Retirees aren’t sitting on their super: ASFA

 

Despite some reports, the vast majority of Australians exhaust their superannuation in retirement according to data that flies in the face of the Retirement Income Review (RIR).

 

 

The vast majority of Australians exhaust their superannuation in retirement according to data that flies in the face of the Retirement Income Review (RIR).

Data from ASFA found that the proportion of the population drops sharply with increasing age, and that 80 per cent of people aged over 60 who died between 2014 and 2018 had no super in a period of up to four years before their death.

“We don’t have a systemic problem with retirees underspending or bequeathing their super – quite the opposite. The majority of Australian retirees run out of super well before the end of their lives,” said ASFA chief executive Dr Martin Fahy.

“Sadly this new data indicates that 90 per cent of Australian retirees aged over 80 had no superannuation in their final years. The situation is much worse for women. Eighty-five per cent of women who passed away, aged 60 and above, didn’t have any super left at all.”

According to ASFA, that strengthens the case for increasing the superannuation guarantee to 12 per cent – but also highlights the need for high-net-worth superannuants to withdraw any super they have in excess of $5 million.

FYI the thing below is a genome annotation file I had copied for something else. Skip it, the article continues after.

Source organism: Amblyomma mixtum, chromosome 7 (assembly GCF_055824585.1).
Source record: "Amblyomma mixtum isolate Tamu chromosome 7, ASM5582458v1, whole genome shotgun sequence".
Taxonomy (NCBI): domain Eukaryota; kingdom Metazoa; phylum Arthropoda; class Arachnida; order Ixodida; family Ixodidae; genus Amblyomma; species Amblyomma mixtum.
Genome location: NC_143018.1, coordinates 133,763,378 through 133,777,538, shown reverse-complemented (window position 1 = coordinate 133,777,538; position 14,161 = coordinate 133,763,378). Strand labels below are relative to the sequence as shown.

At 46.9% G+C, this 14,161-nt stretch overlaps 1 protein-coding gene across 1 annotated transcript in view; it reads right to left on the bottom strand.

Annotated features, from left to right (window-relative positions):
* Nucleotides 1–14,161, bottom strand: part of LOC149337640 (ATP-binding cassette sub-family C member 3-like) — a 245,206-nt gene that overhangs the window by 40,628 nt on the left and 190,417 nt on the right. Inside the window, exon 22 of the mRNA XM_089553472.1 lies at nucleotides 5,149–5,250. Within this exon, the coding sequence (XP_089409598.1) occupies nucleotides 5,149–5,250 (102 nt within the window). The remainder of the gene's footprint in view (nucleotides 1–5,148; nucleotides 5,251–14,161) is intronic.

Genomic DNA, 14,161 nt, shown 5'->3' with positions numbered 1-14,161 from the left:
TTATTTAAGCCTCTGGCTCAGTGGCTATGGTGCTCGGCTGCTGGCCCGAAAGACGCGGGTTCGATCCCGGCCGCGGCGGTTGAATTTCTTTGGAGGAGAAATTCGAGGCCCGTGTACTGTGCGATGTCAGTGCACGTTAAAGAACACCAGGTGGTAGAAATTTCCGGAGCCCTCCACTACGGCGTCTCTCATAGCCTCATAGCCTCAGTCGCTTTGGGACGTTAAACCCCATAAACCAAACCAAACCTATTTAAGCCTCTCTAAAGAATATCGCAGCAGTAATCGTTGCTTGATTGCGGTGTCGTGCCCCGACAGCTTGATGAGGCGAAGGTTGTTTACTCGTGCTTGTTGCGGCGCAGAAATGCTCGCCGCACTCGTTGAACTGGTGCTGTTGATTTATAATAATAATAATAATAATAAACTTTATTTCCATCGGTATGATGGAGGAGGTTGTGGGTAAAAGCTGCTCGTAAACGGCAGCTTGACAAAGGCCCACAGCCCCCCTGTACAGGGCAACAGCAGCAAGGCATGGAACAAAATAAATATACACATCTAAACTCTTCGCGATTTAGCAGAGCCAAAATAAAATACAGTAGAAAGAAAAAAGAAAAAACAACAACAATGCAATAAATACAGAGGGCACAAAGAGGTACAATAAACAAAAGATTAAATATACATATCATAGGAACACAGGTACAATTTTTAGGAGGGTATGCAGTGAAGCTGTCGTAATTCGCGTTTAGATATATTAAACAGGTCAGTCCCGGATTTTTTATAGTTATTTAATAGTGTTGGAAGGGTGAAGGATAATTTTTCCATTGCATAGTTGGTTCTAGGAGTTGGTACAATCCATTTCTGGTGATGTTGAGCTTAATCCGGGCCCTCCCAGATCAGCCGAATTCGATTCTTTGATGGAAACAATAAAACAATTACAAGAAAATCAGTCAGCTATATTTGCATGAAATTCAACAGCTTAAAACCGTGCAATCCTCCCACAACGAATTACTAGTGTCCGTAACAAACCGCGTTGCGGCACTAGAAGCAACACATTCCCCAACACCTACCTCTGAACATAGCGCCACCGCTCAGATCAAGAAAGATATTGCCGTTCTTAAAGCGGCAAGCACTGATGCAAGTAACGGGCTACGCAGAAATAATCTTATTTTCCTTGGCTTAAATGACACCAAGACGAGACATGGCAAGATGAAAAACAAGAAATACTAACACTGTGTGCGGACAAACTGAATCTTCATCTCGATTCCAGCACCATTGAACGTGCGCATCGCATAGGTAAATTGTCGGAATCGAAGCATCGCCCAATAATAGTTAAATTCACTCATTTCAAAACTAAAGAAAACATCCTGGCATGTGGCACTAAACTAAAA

“The main challenge for the Australian superannuation system is to deliver higher superannuation balances at retirement. The solution for ensuring adequacy of retirement incomes is moving the Superannuation Guarantee to 12 per cent,” Mr Fahy said. 

ASFA said that the idea that retirees have more super and financial assets when they die has become a “trope” in narratives about retirement income and disagreed with the suggestion of the RIR that retirees “tend to consume only the income derived from assets and not the assets themselves”.

“Despite such claims being widely quoted, there is little or no evidence that the typical Australian dies with around the same amount of financial wealth as when they retired, other than cases where there was not much financial wealth in the first place,” ASFA said. 

“Sadly, the main group having the same amount of superannuation when they died as when they retired are those who retired with no superannuation.”

 

 

Lachlan Maddock
31 March 2021
investordaily.com.au

 

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